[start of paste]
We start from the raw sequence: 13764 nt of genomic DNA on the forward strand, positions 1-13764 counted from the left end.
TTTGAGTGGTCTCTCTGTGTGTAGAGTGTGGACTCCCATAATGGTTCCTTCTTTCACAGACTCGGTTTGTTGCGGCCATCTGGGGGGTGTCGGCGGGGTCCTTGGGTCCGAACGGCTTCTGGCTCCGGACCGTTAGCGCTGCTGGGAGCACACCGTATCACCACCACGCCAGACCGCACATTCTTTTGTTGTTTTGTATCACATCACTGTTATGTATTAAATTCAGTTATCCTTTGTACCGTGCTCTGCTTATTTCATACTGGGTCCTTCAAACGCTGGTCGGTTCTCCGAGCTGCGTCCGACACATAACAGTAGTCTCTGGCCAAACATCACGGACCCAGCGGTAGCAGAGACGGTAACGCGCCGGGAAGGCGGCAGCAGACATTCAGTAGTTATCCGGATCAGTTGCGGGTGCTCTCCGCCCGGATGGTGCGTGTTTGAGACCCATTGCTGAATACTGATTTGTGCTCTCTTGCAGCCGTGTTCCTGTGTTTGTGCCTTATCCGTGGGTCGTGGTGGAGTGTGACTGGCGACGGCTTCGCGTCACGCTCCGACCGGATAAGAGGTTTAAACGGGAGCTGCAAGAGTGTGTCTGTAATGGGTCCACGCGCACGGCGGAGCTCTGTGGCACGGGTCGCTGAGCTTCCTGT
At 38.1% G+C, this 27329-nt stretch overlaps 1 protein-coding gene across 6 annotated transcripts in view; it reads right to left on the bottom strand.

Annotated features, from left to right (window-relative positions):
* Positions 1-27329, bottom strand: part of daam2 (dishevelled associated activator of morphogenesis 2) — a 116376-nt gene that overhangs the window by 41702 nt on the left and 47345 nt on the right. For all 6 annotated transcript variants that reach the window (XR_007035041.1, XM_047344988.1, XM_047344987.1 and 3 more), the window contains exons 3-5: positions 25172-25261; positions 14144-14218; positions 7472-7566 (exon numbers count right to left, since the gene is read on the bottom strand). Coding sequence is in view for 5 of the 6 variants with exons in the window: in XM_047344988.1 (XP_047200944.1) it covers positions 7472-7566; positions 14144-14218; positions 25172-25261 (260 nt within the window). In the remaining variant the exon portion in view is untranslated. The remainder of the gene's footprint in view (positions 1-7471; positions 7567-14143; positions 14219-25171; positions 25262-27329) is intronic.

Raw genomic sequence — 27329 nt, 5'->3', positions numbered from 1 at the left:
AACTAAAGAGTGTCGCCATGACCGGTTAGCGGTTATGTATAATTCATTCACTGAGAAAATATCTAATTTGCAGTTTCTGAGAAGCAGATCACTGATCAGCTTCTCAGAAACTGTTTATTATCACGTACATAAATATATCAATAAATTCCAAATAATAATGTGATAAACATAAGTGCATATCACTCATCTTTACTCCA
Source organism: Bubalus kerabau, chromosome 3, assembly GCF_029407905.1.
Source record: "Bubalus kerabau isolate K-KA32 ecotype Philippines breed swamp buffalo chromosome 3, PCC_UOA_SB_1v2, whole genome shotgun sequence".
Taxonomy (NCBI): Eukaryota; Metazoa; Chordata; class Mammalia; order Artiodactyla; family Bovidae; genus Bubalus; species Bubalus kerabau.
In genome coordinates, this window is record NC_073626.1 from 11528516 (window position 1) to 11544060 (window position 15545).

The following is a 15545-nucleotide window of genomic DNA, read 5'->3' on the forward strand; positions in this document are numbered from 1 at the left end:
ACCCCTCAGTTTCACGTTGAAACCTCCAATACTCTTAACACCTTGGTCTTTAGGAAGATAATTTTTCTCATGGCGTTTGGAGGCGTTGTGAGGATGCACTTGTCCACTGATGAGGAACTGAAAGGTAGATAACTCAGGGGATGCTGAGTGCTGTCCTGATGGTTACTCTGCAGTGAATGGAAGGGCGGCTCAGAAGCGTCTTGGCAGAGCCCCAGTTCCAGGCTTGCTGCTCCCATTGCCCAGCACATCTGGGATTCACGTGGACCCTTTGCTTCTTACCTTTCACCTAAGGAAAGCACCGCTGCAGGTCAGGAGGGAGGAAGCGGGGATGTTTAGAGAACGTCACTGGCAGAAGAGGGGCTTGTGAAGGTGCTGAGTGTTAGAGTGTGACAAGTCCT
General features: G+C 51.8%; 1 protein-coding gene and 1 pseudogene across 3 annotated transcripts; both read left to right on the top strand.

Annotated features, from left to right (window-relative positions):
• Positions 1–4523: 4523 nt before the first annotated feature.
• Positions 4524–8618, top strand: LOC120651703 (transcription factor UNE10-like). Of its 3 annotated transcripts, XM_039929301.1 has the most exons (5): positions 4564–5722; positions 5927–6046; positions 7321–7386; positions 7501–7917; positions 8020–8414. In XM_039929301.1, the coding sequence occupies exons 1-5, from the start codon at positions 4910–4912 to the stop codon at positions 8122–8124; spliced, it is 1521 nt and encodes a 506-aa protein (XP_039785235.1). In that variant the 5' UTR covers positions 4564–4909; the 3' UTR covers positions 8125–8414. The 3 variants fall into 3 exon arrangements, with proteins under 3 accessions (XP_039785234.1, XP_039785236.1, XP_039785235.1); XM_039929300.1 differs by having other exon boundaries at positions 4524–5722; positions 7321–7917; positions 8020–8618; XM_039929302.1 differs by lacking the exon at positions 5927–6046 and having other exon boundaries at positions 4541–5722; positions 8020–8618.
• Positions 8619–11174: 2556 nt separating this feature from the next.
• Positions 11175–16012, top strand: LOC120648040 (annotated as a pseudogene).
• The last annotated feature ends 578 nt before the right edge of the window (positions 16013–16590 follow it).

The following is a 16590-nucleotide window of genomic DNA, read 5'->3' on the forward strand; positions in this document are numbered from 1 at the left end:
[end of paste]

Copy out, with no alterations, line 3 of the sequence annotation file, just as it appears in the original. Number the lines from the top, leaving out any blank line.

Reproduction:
At 38.1% G+C, this 27329-nt stretch overlaps 1 protein-coding gene across 6 annotated transcripts in view; it reads right to left on the bottom strand.